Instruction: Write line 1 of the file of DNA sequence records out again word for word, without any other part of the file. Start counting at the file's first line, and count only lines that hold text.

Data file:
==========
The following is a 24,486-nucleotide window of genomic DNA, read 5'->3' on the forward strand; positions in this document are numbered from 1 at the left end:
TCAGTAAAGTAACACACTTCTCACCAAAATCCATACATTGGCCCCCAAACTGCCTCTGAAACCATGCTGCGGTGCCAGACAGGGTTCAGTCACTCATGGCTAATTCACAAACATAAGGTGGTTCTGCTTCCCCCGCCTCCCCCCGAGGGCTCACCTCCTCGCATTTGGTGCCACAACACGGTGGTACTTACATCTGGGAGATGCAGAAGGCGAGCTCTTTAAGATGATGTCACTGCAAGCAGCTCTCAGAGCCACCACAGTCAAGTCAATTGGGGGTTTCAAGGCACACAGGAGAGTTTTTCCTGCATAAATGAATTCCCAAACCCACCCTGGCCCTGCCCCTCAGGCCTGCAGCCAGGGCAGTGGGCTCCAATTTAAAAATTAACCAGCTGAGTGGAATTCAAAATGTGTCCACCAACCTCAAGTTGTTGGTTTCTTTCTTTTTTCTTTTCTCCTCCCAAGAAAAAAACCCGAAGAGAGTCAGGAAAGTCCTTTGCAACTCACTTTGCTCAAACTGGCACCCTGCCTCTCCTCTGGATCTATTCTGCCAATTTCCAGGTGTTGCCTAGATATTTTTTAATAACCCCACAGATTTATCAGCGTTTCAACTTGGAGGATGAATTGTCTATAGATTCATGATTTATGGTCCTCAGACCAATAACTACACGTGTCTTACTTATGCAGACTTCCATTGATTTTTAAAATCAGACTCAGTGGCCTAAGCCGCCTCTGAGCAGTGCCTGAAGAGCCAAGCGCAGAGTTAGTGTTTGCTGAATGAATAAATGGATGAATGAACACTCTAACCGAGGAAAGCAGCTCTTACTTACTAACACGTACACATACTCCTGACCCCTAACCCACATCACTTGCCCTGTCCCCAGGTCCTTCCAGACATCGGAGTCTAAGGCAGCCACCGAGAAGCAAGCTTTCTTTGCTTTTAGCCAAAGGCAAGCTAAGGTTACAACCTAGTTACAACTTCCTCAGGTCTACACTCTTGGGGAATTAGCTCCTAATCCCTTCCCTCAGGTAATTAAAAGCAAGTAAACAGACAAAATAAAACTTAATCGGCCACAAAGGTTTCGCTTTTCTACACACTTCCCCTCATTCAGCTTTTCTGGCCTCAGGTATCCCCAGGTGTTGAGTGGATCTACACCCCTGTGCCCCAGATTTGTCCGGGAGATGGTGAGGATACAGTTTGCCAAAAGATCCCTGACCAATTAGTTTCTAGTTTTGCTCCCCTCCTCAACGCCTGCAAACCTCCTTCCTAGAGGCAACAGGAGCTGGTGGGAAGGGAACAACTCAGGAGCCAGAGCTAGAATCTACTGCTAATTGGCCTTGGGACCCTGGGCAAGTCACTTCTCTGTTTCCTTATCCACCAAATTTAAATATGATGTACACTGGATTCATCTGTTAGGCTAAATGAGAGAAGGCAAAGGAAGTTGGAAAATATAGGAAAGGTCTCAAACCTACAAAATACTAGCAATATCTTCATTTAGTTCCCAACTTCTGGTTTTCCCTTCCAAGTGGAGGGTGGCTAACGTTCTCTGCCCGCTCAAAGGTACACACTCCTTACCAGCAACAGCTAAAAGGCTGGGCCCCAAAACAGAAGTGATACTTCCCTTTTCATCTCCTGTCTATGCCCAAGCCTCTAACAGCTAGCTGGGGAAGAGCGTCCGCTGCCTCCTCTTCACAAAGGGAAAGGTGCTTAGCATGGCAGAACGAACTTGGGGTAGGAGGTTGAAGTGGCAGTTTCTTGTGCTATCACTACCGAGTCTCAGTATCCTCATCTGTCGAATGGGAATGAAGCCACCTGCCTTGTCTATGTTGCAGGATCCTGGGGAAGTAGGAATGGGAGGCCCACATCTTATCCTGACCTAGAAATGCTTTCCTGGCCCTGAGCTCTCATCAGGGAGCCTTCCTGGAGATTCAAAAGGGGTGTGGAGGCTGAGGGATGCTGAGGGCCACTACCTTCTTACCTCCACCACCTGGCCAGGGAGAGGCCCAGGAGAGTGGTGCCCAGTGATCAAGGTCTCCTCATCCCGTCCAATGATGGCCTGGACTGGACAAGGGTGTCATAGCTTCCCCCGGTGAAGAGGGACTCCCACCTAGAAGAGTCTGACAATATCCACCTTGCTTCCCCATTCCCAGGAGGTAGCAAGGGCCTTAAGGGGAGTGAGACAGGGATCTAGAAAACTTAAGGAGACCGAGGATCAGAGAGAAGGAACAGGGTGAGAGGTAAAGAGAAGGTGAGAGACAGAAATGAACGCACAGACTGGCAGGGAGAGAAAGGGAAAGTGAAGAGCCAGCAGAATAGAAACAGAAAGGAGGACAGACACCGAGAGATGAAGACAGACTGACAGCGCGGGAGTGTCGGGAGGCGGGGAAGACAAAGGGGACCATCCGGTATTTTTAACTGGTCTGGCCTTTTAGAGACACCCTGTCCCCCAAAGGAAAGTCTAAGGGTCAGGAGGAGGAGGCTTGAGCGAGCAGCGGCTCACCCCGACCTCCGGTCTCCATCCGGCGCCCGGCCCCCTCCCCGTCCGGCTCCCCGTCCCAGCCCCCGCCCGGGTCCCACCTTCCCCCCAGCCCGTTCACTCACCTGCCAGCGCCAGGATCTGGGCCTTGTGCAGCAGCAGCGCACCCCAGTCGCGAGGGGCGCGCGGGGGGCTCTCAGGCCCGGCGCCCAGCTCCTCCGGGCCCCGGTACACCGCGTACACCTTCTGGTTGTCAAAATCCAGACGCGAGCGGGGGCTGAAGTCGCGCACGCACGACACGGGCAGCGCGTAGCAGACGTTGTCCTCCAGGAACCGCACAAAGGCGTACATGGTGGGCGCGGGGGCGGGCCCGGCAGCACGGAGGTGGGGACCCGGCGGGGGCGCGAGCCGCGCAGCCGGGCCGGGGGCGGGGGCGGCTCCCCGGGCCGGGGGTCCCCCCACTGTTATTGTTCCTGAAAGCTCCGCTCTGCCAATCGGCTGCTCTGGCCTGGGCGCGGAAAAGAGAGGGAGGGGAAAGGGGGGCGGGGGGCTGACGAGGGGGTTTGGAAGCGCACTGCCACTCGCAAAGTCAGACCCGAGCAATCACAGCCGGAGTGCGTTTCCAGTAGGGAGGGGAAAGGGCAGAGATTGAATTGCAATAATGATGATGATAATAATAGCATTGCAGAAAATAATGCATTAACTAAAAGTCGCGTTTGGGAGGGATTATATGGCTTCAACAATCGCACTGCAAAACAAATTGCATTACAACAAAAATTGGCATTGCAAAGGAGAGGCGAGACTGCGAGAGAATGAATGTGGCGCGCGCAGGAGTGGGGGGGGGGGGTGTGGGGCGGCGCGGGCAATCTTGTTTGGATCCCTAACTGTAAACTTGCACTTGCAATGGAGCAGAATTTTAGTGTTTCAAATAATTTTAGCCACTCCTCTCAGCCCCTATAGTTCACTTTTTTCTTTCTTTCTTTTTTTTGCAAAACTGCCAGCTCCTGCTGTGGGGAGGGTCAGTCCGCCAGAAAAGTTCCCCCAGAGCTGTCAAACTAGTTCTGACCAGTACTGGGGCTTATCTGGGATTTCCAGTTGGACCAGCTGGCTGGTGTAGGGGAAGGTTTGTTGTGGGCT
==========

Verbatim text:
The following is a 24,486-nucleotide window of genomic DNA, read 5'->3' on the forward strand; positions in this document are numbered from 1 at the left end: